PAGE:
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Review: Battle for Rokugan

Paul: I can’t remember the last time I angered so many people so quickly. The last time I broke so many promises, stepped on so many toes, turned on so many friends. Maybe I never have before. Maybe a board game has brought out the very worst in me. Maybe my ambition has finally overcome my morality.

Was it worth it? Was all the bloodshed, backstabbing and brutality justified in service to my thirst for cardboard conquest? Would I do it all again? I just might, so take a seat and let me tell you all about Battle for Rokugan.

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Review: Cockroach Poker Royal

As our team continues playtesting and preparing for the first of the year’s Big Reviews, here’s a cheeky appetiser! While Quinns was on holiday this month he filmed a couple of lightweight reviews on his favourite travel games, starting with the ever-entertaining Cockroach Poker.

(Yes, we published an article about Cockroach Poker before, but in 2018 our written articles reach a fraction of the audience that our video reviews do. In other words, if a game’s absolutely awesome then us writing about it is basically the worst thing that could happen to it, so going forward you can expect us to occasionally re-visit a classic game in video format.)

(And no, you’re not wrong, Quinns mentions Galaxy Trucker in this video but forgot to film that bit of the script. His waterlogged English brain was probably struggling with all that sunshine.)

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Review: Diamant

Paul: QUINTIN. I know we want to tell people all about Diamant and how this cute-but-cruel game of pushing your luck can make you either rich or dead, but I’ve got to say one thing right thing right here, right now, right off the bat. Right?

Quinns: I’ll allow it!

Paul: Diamant is probably the most fun I’ve had for the least investment of time and energy SO FAR THIS YEAR. I’m so sorry. I just had to blurt that. It’s a petite wonder. PETITE. WONDER. Like… Danny DeVito. Or… a teabag?

Quinns: You’re arriving at this party a little late though, aren’t you? Last year I called Incan Gold the best little push-your-luck game I’d played in forever. Diamant is just a beautiful new edition of the same game! You can’t talk about it like you’ve just found a dead sea scroll in your back garden.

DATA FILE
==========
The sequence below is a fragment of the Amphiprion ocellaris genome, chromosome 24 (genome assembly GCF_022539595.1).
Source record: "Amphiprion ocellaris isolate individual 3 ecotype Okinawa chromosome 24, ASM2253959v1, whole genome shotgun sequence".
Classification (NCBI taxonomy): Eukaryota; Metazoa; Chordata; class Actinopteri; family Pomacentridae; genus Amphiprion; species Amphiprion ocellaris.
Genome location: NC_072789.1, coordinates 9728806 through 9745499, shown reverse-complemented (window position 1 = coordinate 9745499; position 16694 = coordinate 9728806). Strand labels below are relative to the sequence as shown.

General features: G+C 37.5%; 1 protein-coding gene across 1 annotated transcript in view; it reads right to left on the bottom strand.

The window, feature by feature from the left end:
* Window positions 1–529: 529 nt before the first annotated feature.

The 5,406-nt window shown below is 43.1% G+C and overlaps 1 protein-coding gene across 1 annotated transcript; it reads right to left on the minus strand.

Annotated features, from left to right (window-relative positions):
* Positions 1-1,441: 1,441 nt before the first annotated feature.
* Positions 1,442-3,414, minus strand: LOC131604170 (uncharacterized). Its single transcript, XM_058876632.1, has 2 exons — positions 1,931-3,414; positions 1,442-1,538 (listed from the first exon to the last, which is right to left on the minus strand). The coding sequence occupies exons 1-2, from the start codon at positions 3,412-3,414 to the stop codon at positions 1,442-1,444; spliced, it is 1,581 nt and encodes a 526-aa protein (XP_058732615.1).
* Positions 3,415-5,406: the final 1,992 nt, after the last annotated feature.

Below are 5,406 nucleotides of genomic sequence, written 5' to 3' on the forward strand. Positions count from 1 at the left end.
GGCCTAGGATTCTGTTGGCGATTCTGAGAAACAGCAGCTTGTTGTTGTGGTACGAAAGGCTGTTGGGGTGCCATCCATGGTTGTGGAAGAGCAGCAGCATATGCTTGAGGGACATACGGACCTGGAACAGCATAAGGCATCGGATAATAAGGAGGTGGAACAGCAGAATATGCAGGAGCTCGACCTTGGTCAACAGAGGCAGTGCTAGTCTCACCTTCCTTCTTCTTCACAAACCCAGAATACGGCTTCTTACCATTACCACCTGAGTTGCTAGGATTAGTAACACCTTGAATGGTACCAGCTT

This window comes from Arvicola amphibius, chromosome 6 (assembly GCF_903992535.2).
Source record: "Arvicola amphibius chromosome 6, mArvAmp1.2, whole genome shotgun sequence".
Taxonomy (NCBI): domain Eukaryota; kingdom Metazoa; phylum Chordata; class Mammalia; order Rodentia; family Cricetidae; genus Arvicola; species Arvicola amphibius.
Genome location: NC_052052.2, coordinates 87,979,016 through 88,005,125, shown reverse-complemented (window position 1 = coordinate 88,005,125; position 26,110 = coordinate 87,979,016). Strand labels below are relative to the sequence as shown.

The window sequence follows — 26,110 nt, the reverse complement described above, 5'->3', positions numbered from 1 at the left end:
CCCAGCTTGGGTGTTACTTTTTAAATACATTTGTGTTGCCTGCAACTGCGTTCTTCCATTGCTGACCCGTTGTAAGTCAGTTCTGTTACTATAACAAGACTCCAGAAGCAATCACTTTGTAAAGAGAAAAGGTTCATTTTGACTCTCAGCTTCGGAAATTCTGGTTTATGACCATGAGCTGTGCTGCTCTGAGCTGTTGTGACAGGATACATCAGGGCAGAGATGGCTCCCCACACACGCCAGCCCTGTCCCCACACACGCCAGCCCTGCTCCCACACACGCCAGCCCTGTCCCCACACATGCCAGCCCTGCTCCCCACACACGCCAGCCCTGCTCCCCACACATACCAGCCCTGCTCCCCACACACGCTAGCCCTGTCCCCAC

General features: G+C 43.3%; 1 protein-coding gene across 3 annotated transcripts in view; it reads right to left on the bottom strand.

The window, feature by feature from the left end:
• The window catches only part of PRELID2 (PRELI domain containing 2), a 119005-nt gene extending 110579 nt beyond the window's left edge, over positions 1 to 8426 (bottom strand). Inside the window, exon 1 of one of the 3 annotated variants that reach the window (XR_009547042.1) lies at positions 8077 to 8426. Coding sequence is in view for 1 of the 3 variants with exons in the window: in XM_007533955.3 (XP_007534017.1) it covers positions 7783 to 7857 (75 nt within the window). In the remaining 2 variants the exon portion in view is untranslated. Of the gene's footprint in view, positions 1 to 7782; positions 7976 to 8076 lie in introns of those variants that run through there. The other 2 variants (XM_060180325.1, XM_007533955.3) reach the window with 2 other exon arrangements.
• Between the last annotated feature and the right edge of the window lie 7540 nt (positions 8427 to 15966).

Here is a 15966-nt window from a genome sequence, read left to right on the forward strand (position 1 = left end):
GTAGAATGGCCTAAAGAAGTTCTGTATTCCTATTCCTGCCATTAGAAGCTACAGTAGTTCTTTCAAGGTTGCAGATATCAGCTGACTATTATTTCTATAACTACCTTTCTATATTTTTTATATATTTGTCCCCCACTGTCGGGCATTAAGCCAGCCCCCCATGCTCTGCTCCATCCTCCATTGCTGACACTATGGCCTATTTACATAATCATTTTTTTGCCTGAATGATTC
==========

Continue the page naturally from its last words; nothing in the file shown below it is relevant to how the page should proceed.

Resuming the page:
Paul: All right, all right, back that boulder up, snarkaeologist. Incan Gold? The 2006 game? And when did you come to it, exactly?

Quinns: Erm. 2016.

Paul: An entire decade of incompetence.

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Review: Deception: Murder in Hong Kong

Quinns: After playing co-operative social deduction game Deception, the proof is insurmountable. The 21st century police force is the greatest board game theme of all time, not because it works so well but because it doesn’t work at all.

Back in our eighth ever podcast we talked about Police Precinct, and while we had a terrible time with that game we were endlessly amused because we seemed to be playing the cast of Reno 911 on the set of The Purge. Then last year I finally got to try Good Cop Bad Cop, where in one memorable turn I confiscated my colleague’s coffee as evidence, downed it in one gulp, then shot them.

But with a name like “Deception: Murder in Hong Kong” and brooding, maroon box that includes a handful of plastic bullets, you might assume that this, at last, is a serious game about law enforcement.

You couldn’t be more wrong. I’m thrilled to say that Deception is every bit as silly as those others, and it’s also the best game of the three. Come for a ridealong with me! You’re statistically unlikely to be shot.